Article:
Aspen Winter Words continues with author Imbolo Mbue |

Aspen Winter Words continues with author Imbolo Mbue

Imbolo Mbue will be in Aspen to discuss her sophomore novel "How Beautiful We Were" on Tuesday, March 7.
Photo Credit Kiriko Sano

When author Imbolo Mbue was a girl growing up in the West African country of Cameroon, she was taken by the people she saw who revolted against injustice to fight seemingly impossible battles.

“I’ve always been fascinated by people that will rise up to fight against powerful forces — revolutionaries, dissidents, and activists,” she said. “So this book, among many things, is a celebration of those people. It is an homage to people who have this audacity to do something that they believe can change their lives and change the world around them.”

Her writing career began as a hobby. That changed when she lost her corporate job during the financial crash in 2009.

“I had no intention of becoming the writer that I am today,” she said. “I was always a reader, and I decided to start writing just to see what it was like. I had a corporate job, which I lost during the financial crisis, and after I lost my job, I decided to take my writing more seriously and to put my work out there. And it so happened that after many rejections, I finally got an agent and a publisher.”

Mbue’s first novel and New York Times bestseller “Behold the Dreamers” won the PEN/Faulkner Award for Fiction and was an Oprah’s Book Club selection. The novel has been adapted into an opera and a stage play, as well as optioned for a miniseries.

“How Beautiful We Were,” by Imbolo Mbue explores a generation of children affected by environmental injustice.

Her sophomore novel, “How Beautiful We Were,” was named by The New York Times as “One of the 10 Best Books” of 2021 and is set in a fictional African country and village in which the local people are dealing with environmental degradation caused by a multinational oil company.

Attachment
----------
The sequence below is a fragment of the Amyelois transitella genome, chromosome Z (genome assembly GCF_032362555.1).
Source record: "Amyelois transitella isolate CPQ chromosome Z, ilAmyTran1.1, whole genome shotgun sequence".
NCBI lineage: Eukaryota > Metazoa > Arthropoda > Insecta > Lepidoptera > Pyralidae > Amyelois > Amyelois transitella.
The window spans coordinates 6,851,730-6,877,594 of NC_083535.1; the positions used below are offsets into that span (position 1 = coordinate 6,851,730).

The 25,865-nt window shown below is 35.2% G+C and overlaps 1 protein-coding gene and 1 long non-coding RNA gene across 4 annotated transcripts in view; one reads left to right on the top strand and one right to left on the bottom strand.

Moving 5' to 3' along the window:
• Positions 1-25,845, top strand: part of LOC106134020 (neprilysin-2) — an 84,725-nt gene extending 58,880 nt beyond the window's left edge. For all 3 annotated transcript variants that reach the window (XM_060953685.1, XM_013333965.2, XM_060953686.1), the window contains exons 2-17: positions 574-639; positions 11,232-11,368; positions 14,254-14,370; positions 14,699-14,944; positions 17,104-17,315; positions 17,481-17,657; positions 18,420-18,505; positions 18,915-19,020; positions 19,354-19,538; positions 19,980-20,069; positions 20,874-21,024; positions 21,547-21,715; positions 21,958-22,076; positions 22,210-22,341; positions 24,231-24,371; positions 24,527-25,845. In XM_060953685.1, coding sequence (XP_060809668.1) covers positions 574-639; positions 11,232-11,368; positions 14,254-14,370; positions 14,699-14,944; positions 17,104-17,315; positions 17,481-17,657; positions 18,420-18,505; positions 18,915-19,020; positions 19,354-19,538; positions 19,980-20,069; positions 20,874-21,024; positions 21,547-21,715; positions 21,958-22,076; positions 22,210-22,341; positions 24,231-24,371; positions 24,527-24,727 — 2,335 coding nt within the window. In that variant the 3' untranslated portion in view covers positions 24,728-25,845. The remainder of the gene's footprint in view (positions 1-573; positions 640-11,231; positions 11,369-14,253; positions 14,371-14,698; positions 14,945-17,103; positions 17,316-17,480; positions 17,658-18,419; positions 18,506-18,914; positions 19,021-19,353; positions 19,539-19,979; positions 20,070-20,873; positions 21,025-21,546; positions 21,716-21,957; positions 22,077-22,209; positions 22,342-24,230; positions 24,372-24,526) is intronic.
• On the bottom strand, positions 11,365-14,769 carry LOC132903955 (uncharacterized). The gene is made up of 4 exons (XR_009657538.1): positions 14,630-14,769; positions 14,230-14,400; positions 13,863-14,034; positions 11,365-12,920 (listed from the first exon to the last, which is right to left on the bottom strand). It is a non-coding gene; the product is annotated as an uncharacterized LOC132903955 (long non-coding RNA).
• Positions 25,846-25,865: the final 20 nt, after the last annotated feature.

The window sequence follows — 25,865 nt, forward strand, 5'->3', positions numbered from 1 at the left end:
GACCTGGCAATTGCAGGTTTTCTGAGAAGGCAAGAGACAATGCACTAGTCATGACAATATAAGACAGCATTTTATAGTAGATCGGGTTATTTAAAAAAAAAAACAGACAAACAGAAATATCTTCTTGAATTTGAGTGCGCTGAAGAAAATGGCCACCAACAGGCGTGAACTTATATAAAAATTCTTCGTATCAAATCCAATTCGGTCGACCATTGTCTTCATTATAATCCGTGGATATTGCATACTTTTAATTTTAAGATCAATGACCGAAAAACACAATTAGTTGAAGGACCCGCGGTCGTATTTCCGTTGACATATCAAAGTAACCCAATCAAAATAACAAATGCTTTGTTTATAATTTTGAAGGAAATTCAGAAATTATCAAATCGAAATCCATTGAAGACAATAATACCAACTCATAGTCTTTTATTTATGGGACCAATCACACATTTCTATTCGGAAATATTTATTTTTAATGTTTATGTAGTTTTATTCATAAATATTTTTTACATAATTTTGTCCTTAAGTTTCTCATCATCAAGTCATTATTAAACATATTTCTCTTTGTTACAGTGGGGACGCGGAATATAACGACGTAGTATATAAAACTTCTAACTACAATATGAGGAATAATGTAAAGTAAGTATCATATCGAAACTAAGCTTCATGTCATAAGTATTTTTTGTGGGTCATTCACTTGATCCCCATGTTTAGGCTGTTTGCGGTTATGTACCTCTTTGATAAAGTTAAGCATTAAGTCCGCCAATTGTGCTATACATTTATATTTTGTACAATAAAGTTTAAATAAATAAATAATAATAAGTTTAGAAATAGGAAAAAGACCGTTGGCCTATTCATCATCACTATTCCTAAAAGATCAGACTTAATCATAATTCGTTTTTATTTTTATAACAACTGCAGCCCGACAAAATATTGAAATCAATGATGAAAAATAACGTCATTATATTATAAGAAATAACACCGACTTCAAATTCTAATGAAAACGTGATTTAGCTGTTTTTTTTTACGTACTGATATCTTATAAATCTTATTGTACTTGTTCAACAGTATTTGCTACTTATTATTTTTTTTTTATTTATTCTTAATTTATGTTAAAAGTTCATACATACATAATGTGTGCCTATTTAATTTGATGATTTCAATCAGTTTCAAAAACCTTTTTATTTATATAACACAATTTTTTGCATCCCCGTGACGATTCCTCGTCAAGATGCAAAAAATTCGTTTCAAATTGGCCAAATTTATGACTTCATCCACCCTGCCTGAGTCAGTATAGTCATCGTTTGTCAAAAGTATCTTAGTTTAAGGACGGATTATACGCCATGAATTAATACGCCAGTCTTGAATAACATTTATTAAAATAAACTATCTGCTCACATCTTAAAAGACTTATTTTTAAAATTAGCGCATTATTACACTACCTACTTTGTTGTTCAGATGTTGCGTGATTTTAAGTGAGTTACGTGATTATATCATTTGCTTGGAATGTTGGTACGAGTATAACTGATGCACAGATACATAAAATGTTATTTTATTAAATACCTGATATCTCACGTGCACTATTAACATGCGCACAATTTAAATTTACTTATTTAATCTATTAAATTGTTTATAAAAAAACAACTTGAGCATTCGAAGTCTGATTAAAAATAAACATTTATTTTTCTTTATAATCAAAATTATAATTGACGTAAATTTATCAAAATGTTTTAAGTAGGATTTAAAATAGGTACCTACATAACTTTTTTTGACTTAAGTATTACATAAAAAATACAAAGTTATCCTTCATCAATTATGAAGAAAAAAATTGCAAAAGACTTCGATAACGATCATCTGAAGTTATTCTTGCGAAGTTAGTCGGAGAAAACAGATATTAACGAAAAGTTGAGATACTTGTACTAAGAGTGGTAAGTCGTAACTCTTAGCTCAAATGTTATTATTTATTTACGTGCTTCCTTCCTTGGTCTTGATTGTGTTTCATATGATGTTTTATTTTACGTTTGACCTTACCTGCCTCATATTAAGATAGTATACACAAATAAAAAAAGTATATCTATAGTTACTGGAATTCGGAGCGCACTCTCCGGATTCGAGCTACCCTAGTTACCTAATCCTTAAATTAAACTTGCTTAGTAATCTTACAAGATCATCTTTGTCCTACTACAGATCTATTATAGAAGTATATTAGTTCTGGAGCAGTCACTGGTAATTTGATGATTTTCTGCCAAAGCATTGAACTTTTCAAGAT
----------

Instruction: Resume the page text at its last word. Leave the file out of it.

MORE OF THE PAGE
“These people on the surface appear to be very powerless,” she said. “This is a small community. They don’t really have much as far as resources; their water is poisoned, the land is poisoned, and they aren’t getting any help from the government. And this company says, ‘Oh well, you know, we’re going to fix things,’ but there’s no reason for them to fix it.”

The novel is told through the perspective of a generation of children and the family of a girl named Thula, who grows up to become a revolutionary and her decades-long fight for environmental justice.

Mbue said that though she chose to write about environmental injustice, she looked at many forms of injustice across the globe, and that the novel could have just as easily been about racial, economic, and social injustice. 

She also studied the movements that arose to combat those injustices.

“I looked at the Black Lives Matter in America, looked at the women’s rights movement,” she said. “I looked at many different dissidents and activists around the world. They were the ones who inspired this character. So even though it is about the environment, it’s also ultimately about the human spirit and the price people must pay when they decide to take on such a formidable opponent as a multinational corporation or a government.”

Mbue will make her first trip to Aspen (and Colorado) as part of Aspen Winter Words to speak about her novel at Paepcke auditorium on Tuesday, March 7, at 6 p.m.

If you go…

What: Aspen Winter Words presents Imbolo Mbue, author of “How Beautiful We Were”
Where: Paepcke Auditorium
When: Tuesday, March 7, 6 p.m.
More info and tickets:

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